Government agent Alice Cable (Adrienne Barbeau) is sent to the swamp, where Dr. Alec Holland (Ray Wise) is working on a top secret experiment. Dr. Holland shows Alice a vegetable cell with animal DNA, telling her that his purpose is to create “aggressive” vegetation, or, more specifically, plants that can survive in extreme conditions. But when Holland has a breakthrough, a group of paramilitary soldiers led by a corrupt scientist, Arcane (Louis Jourdan), infiltrates his lab. The villains are there to steal Holland’s work, but a struggle results in an explosive compound setting the doctor afire, Holland then running outside and jumping into the swamp. Alice has eluded the soldiers, and when they come after her, they are thwarted by a still-living Holland, now a brawny plant-like creature (and played by Dick Durock). It isn’t long before Arcane mixes his own batch of Holland’s chemical with the hopes of achieving immortality.
Based on characters from DC Comics, Swamp Thing (1982) was written and directed by Wes Craven. Having previously helmed the low-budget hits, The Last House on the Left (1972) and The Hills Have Eyes (1977), Craven was provided a significantly higher budget and well-known stars, including Jourdan and Barbeau. Swamp Thing leans closer to action than any other genre, with some entertaining and impressive stunts. The movie is remembered for its campy qualities, although Craven’s intent was clearly to make a live-action comic book, exemplified by the exaggerated transitional wipes, not unlike the various and sometimes irregular frames of comic book panels.
Swamp Thing is an unusual mutated monster, as he is most assuredly the hero. His identity is unmistakable to the audience, and he’s not played as a misunderstood creature, even to Alice. Her initial wariness of Swamp Thing, even if he seems to be protecting her, is tongue-in-cheek: The first thing she says to the mutated Holland is “Shoo!” while waving him away. Though Craven does touch upon Holland’s inner turmoil — the scientist realizing that his massive hands cannot handle the delicate lab work — the movie showcases a monster with noble intentions, focusing on Swamp Thing’s attempts to save Alice.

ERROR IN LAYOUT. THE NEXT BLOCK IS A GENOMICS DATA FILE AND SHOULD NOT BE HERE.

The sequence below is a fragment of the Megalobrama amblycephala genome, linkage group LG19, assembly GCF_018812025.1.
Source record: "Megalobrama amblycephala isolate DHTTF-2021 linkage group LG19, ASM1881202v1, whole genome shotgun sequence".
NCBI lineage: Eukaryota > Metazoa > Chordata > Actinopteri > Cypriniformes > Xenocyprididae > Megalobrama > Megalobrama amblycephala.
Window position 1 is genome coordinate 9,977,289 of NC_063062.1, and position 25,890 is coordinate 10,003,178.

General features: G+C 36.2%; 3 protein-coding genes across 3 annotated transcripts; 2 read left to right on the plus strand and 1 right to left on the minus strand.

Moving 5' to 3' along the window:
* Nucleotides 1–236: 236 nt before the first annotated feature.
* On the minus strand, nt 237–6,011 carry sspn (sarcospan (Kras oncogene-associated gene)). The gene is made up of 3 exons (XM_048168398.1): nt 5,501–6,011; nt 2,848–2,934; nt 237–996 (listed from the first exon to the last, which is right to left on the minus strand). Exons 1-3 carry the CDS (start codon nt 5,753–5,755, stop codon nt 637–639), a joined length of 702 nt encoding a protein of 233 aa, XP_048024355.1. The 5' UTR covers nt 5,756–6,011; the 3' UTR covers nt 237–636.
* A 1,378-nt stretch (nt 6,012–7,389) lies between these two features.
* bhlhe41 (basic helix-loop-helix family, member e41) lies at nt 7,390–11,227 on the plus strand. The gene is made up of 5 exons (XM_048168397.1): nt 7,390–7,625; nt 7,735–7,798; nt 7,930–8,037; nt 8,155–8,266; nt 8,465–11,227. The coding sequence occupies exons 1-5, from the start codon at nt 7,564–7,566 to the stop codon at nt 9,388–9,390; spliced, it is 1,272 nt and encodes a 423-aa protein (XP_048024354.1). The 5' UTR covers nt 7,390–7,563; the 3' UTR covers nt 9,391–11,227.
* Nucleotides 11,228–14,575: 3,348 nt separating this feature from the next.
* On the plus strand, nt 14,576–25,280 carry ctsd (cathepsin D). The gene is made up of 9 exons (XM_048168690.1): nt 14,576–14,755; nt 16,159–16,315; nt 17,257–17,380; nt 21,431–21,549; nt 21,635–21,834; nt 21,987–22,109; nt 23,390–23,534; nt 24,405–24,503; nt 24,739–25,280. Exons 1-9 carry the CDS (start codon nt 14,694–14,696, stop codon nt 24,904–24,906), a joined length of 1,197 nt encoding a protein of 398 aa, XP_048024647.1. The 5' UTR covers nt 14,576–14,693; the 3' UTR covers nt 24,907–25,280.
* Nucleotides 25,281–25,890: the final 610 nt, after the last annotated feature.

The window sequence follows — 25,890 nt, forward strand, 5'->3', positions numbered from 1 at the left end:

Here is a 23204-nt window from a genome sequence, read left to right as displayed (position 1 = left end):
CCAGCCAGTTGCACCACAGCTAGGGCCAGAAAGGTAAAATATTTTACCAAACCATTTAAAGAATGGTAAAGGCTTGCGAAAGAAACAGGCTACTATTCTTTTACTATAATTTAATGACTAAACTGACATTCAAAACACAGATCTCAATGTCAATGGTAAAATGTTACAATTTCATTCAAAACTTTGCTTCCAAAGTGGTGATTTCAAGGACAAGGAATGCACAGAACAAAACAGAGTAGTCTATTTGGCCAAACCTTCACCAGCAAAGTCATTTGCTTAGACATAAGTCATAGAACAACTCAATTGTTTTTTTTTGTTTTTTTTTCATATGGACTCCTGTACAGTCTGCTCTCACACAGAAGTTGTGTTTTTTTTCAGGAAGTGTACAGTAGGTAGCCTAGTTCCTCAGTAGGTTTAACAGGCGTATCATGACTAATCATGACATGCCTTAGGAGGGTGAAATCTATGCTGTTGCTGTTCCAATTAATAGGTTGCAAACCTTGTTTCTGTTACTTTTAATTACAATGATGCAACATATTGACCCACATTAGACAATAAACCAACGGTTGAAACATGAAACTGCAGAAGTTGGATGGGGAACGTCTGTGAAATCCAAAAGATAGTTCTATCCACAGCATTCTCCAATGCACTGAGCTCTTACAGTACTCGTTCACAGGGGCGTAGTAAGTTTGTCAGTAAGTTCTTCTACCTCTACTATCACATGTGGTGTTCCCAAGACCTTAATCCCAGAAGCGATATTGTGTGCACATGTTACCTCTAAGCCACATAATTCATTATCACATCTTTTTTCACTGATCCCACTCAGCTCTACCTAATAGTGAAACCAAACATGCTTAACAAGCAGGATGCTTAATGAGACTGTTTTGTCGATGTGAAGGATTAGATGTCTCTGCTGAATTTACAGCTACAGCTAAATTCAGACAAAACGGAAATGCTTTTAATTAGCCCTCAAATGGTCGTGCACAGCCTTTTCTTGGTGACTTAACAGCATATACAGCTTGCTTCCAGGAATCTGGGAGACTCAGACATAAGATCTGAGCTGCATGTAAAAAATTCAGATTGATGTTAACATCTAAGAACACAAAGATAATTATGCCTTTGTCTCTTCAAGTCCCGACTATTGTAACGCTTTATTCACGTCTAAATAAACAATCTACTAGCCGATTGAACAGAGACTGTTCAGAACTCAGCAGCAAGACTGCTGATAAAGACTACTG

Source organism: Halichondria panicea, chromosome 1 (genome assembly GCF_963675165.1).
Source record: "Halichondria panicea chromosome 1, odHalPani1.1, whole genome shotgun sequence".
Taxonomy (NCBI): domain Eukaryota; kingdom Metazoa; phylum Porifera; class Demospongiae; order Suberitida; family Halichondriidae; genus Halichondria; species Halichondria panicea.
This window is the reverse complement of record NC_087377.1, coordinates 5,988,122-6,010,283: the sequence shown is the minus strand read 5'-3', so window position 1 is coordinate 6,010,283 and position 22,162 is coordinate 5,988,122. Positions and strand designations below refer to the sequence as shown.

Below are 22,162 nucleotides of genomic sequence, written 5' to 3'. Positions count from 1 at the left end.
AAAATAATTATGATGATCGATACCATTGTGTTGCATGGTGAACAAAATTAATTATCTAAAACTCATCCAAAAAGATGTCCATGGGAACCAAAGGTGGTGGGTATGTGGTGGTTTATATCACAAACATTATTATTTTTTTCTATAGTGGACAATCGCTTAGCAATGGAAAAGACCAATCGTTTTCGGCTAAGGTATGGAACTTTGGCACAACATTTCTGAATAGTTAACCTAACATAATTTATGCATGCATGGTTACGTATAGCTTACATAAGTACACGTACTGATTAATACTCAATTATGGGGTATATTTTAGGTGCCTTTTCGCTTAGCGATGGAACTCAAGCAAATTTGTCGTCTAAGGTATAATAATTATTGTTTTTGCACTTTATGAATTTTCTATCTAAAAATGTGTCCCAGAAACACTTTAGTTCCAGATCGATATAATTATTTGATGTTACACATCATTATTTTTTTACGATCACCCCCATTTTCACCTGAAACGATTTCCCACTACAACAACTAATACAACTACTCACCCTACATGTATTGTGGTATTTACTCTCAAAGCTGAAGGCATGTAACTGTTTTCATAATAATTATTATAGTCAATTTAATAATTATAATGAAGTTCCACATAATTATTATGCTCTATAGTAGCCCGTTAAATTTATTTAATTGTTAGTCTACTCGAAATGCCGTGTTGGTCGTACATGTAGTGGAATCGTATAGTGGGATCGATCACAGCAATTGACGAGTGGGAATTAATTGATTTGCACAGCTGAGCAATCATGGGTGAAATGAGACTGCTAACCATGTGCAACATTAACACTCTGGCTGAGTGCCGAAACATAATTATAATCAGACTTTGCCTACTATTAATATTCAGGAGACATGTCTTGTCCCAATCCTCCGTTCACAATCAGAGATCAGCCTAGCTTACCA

Alice, however, is not helpless, simply waiting to be saved. She swings and punches, knocking down one of the soldiers and shooting another with no hesitation. When she is cornered at a gas station with a young boy, Jude (Reggie Batts), a wise-cracking character who supplies much of the comic relief, she draws the soldiers away from the boy. The bulk of the film is the villains pursuing Alice, but she isn’t always rescued by Swamp Thing, sometimes escaping with no reinforcements. When Alice is invariably caught, she is adorned in a dress and bound much like Ann (Fay Wray) in the 1933 King Kong. The difference, of course, is that Ann was being sacrificed to King Kong, while Alice is being kept away from the monster. Barbeau is terrific as Alice, portraying a strong female typical of her roles in earlier movies such as The Fog (1980) and Escape from New York (1981), both directed by her then-husband, John Carpenter.
An ill-received sequel was released in 1989, The Return of Swamp Thing. Jourdan and Durock as the titular hero both returned, but the movie, which also starred Heather Locklear and Sarah Douglas, was treated as a comedy, a glaring shift in genres that was a misfire for audiences. The subsequent year, Swamp Thing: The Series made its television debut on USA Network. Though critics were largely unreceptive, the series lasted three seasons and has since developed a cult following. Durock reprised his role for TV. (Editor’s note: A recent revival of the series lasted a single episode before being cancelled).
Composer Harry Manfredini wrote the score for a number of horror films, but is perhaps best known for his work on the popular slasher film, Sean S. Cunningham’s Friday the 13th (1980), and its numerous sequels. Cunningham also produced Craven’s The Last House on the Left, which featured David Hess, who stars in Swamp Thing as Ferret, leader of the soldiers. Hess provided memorable turns as villains in Craven’s movies, as well as two films from Italian director Ruggero Deodato, The House on the Edge of the Park (1980) and Body Count (1987/aka Camping del terrore). The actor passed away in October of 2011.
Some nudity in the film, including a bathing sequence with Barbeau, was cut to receive a PG rating, but the film was released overseas with these scenes included. When MGM released Swamp Thing on DVD, the international version was inadvertently used, despite the PG printed on the box. When the studio discovered the blunder, it quickly pulled the DVD from the shelves. MGM eventually re-released the movie on DVD, this time the original PG cut.
Rick29 is a film reference book author and a regular contributor at the Classic Film & TV Café . He’s a big fan of MovieFanFare, too, of course!